As [David] Boaz says at the outset of The Libertarian Mind, “In a sense, there have always been but two political philosophies: liberty and power.”
Ah, yes, the liberty-coercion axis.
In specific terms, McCloskey writes,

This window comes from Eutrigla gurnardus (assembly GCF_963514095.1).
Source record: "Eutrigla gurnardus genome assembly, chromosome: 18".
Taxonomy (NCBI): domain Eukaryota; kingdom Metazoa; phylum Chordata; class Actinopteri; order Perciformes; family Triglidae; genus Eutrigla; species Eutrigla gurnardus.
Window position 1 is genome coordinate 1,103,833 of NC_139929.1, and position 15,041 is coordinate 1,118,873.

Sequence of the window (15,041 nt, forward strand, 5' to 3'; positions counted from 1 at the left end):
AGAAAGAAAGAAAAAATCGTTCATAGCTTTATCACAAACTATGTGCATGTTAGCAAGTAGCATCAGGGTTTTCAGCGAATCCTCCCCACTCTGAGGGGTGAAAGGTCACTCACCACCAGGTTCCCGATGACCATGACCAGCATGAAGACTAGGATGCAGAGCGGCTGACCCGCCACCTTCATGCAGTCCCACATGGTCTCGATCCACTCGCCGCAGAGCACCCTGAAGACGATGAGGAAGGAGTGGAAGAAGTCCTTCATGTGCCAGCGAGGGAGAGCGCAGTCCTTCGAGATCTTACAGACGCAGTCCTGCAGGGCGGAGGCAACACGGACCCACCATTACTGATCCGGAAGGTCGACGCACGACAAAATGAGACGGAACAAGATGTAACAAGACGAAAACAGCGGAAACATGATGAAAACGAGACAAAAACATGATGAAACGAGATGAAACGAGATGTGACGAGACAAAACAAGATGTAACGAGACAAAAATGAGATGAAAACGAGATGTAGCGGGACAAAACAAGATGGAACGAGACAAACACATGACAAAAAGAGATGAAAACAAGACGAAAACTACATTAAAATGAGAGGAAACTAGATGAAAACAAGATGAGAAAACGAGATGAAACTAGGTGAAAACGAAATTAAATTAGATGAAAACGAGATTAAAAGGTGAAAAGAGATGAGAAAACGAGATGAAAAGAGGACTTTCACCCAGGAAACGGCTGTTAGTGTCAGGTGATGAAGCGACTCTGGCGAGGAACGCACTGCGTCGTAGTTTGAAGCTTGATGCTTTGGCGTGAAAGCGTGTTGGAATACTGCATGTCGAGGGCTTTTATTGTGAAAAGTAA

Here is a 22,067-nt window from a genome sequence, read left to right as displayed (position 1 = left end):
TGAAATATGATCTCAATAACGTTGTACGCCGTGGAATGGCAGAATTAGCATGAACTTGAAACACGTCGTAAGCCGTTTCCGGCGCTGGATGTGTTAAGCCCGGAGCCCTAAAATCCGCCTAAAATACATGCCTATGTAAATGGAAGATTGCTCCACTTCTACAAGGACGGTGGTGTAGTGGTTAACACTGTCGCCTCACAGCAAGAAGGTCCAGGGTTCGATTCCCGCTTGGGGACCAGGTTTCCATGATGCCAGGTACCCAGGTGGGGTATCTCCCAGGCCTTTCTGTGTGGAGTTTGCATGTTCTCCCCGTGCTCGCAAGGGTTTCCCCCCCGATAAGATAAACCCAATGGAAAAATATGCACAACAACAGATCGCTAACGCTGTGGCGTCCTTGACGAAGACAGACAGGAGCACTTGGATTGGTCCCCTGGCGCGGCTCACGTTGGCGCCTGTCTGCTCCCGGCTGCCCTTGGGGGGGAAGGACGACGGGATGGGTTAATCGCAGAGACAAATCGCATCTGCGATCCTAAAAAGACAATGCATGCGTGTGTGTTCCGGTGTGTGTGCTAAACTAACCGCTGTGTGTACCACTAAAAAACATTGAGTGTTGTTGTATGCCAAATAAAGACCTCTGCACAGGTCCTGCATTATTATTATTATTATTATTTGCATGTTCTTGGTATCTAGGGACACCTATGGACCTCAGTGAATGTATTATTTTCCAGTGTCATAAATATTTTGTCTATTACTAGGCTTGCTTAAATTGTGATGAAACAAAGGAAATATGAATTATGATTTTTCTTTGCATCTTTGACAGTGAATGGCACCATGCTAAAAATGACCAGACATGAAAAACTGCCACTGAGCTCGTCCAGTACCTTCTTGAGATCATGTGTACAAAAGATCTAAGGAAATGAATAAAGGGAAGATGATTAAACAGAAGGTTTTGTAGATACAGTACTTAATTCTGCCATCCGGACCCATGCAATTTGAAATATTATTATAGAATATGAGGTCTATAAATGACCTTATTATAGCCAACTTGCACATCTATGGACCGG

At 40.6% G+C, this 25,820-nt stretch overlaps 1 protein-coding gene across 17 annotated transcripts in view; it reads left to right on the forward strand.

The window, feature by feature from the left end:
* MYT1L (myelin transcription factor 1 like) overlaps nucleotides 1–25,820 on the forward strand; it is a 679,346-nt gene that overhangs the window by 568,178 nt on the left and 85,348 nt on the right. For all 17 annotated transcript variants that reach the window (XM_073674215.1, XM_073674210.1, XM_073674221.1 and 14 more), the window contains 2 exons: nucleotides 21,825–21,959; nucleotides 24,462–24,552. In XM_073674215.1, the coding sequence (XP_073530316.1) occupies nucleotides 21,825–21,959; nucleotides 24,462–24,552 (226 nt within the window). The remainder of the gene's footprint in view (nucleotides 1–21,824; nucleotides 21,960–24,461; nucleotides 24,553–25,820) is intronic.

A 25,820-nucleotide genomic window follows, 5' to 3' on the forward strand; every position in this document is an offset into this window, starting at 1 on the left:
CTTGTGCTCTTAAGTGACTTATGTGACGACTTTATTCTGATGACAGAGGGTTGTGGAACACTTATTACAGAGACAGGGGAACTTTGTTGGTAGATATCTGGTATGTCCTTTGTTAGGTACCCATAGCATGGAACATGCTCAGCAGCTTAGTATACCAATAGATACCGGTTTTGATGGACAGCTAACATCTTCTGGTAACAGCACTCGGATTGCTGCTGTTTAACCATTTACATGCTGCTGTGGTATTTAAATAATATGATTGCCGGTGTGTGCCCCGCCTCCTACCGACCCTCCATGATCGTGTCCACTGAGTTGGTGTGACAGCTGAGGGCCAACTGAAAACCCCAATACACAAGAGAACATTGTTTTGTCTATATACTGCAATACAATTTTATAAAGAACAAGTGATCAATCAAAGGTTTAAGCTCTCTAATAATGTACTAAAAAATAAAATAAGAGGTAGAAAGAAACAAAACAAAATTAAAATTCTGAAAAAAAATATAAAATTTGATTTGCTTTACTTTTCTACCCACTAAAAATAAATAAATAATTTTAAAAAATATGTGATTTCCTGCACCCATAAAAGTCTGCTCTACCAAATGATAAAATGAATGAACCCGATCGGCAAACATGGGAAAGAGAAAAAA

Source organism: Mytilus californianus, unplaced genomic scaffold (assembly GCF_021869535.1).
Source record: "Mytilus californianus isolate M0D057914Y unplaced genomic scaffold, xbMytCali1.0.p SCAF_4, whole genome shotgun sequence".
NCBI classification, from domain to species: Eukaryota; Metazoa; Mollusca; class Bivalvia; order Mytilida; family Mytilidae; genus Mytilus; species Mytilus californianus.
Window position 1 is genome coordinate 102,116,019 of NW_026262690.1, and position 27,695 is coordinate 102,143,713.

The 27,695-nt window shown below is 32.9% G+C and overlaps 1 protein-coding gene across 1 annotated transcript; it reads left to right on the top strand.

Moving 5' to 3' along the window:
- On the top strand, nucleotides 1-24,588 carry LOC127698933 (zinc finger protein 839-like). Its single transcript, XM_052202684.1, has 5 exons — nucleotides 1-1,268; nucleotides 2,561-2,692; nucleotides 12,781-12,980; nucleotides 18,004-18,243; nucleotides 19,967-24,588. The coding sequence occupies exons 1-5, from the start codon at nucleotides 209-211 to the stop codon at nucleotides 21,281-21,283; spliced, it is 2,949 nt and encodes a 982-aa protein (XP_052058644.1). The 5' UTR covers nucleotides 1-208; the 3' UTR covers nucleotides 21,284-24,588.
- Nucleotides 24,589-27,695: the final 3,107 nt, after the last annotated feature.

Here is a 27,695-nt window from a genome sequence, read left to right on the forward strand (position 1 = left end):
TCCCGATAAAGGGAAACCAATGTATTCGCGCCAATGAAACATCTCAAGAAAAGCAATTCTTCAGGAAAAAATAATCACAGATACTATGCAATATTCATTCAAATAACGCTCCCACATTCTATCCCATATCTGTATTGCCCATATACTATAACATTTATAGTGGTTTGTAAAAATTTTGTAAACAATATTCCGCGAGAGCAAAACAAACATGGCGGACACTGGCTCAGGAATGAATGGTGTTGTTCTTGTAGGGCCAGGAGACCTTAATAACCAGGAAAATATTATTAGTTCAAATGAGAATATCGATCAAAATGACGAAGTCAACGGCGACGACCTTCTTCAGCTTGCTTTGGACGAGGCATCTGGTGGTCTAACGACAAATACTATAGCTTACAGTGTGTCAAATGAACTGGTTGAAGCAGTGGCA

Cut the multiple levels of corrupt government in Illinois. Kill off, as the much-maligned Liberal 1.0 and billionaire Charles Koch wishes, the vast programs of corporate welfare, federal and state and local. Close the agricultural programs, which allow rich farmers to farm the government instead of the land. Sell off “public” assets such as roads and bridges and street parking, which in an age of electronic transponders can be better priced by private enterprise. Close the American empire. Welcome immigrants. Abandon the War on Drugs. Give up eminent domain and civil forfeiture and military tanks for police departments. Implement the notion of Catholic social teaching of “subsidiarity,” placing modest responsibilities such as trash collection or fire protection down at the lowest level of government that can handle them properly. Then outsource the trash collection and the fire protection. To finance K-12 education—socially desirable but sometimes out of reach of the poor—give families vouchers to cash in at private schools, such as Sweden has done since the 1990s and as Orleans parish has done for poor families since 2008. To achieve universal K-12 education, and a select few of other noble and otherwise privately unfundable purposes, such as a war of survival, by all means tax you and me, not only the man behind the tree. But eliminate the inquisitorial income tax, replacing it with a tax on personal consumption declared on a one-page form, as economists such as Robert Hall and Arthur Laffer propose. Still better, use only an equally simple purchase tax on businesses, to reduce the present depth of personal inquisition. Eliminate the so-called “corporate” income tax, because it is double taxation and because economists have in fact little idea which people actually end up paying it. (The old bumper sticker saying “Tax corporations, not people,” when you think about it, doesn’t make a lot of sense.) Give a poor person cash in emergencies, from those modest taxes on you and me. Quit inquiring into whether she spends it on booze or her children’s clothing. Leave her and her family alone. No pushing around.